Nike (NYSE:NKE) shocked investors by posting surprisingly strong fiscal first-quarter sales and earnings on Sept. 22. Just one quarter removed from an historic 36% revenue slump, the apparel giant battled back to flat results, thanks to rebounding growth in key markets like the U.S. and China.
In a conference call with Wall Street analysts, CEO John Donahoe and his team broke down the keys to that rebound, while explaining how management intends to take advantage of the new, digital-focused shopping environment through the rest of 2020.
Let's look at some highlights from that presentation.
Winning where it counts
We're getting stronger in the places that matter most. And even in the midst of disruption, we are on the offense. -- CEO John Donahoe
Nike posted sharp sales rebounds in China, where revenue growth accelerated to 8% from 1% the previous quarter. And in the U.S, revenue was down just 1% after diving 46% during the worst of the COVID-19-related shutdowns. Many factors went into that epic recovery, but management highlighted two particular standouts.
Nike's innovation engine is keeping customers excited about the brand with refreshed franchises like Air Max 90 driving growth in footwear. The company's digital business has matured into a game-changing segment too. It accounts for over 30% of sales today and posted accelerating growth this quarter, even as the physical retailing industry reopened for business.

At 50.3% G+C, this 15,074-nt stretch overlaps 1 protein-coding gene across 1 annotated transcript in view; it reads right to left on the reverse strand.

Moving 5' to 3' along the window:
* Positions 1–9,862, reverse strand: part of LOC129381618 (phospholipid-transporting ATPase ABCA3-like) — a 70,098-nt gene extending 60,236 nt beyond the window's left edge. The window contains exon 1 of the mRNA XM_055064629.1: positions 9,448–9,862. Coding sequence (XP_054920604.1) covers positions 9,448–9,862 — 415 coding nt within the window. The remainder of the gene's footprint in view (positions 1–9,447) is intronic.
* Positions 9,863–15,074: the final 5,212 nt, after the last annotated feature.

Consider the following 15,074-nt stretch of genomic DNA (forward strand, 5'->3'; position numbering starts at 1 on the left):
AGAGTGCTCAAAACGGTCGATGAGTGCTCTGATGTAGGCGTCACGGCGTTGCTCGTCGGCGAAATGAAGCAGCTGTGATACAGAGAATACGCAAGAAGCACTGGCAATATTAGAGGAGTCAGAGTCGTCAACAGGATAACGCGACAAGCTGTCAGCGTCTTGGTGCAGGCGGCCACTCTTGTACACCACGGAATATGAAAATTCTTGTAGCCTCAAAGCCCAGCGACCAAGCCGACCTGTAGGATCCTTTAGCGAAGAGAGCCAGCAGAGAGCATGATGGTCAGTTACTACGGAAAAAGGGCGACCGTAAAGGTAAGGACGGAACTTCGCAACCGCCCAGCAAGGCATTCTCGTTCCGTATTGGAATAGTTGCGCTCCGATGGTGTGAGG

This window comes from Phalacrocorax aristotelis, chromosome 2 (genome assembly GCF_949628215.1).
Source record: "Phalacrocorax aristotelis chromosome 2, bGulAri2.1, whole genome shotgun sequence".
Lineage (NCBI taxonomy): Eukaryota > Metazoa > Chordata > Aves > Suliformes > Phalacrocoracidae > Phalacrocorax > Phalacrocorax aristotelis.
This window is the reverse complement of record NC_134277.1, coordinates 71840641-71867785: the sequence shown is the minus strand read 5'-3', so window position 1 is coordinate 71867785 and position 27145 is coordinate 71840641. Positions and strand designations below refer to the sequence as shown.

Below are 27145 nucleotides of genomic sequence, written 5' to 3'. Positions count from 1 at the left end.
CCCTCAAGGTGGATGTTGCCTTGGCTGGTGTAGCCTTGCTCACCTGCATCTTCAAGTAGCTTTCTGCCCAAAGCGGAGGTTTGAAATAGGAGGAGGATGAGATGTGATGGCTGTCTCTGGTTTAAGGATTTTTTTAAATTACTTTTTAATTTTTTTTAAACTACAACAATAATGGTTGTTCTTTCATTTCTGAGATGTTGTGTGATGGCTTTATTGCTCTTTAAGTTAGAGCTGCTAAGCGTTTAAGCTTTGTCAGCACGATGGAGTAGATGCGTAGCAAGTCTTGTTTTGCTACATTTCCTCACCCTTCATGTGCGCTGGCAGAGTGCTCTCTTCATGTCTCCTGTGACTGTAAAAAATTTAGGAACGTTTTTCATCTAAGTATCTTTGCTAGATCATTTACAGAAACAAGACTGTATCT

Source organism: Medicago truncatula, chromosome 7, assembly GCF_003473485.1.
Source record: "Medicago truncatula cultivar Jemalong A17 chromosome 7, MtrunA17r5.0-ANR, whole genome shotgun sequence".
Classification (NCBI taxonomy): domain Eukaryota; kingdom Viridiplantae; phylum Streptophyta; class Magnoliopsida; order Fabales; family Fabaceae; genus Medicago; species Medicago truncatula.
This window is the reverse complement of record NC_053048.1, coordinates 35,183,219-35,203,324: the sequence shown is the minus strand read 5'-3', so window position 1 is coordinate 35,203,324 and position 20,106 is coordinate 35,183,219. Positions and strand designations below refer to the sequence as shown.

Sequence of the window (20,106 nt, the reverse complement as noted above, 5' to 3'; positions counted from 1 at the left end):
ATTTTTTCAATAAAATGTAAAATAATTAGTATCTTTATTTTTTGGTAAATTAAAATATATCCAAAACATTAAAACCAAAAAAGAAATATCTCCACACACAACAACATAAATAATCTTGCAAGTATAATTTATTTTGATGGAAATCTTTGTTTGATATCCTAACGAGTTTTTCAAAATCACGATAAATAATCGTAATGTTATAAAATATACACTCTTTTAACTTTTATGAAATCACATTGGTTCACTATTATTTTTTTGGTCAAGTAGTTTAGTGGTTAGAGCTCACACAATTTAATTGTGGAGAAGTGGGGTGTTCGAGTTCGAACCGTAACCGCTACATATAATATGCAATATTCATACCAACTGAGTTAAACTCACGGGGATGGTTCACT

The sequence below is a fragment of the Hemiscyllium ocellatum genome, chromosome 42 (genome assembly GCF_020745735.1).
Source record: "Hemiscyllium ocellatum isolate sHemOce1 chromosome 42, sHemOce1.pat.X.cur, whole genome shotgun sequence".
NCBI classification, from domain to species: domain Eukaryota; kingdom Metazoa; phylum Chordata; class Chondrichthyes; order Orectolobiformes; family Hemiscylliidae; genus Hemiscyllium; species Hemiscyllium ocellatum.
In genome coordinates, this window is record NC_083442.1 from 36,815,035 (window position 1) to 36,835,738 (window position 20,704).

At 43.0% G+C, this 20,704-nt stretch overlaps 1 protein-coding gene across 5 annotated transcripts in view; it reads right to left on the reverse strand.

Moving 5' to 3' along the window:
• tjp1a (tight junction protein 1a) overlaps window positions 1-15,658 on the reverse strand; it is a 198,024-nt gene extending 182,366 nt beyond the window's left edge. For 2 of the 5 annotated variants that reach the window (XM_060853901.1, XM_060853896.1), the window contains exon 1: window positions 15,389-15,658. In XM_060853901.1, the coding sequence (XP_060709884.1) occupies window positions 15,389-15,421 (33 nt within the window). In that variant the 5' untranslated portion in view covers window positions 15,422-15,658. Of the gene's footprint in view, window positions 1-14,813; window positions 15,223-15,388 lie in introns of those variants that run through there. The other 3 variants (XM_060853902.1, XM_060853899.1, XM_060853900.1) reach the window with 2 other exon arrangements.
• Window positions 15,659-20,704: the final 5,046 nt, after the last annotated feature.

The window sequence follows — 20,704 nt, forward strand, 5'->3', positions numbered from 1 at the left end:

"We know that digital is the new normal," Donohoe said.
We are reducing excess inventory at lower promotional levels relative to the overall marketplace, highlighting the strength of our brand and the value of our key product franchises. -- CFO Matthew Friend
Nike isn't immune to pricing pressures in the industry, but it's outperforming peers in this area. Modest price cuts allowed gross profit margin to decline by less than one percentage point year over year. That's about the same slump that lululemon announced in early September. Larger apparel sellers, like TJX Companies, have seen margins crater and have been forced to take large writedown charges.
But Nike has managed to avoid those challenges by focusing inventory production on the most in-demand new releases. That move helped the company stand out in a crowded retailing market, and executives plan to press the advantage into early 2021. "This is a trend we expect to continue throughout this fiscal year as we change the shape of the North American marketplace," Friend predicted.
We are managing our business to deliver financial results that will set a strong foundation for growth and profitability in fiscal year 2022 and beyond. -- Friend
Nike has seen enough demand data to feel confident projecting a significant growth rebound this fiscal year with sales rising in the high single-digit to low double-digit range. Most of that bounce will show up in the second half of the year since retailing inventories are a bit constrained right now.
Gross profit margin likely won't recover as quickly, thanks to continued price cutting in some parts of the portfolio. But Nike is aiming for a potentially transformational change in this area over time. Under normal conditions, digital sales carry gross profit rates that are roughly 10 percentage points higher than the wholesale retailing segment.
That factor could push profitability well above recent levels as the digital business shoots past 30% of sales and toward the 60% that rivals like lululemon claim today. "I wouldn't trade our position with anyone," Friend said.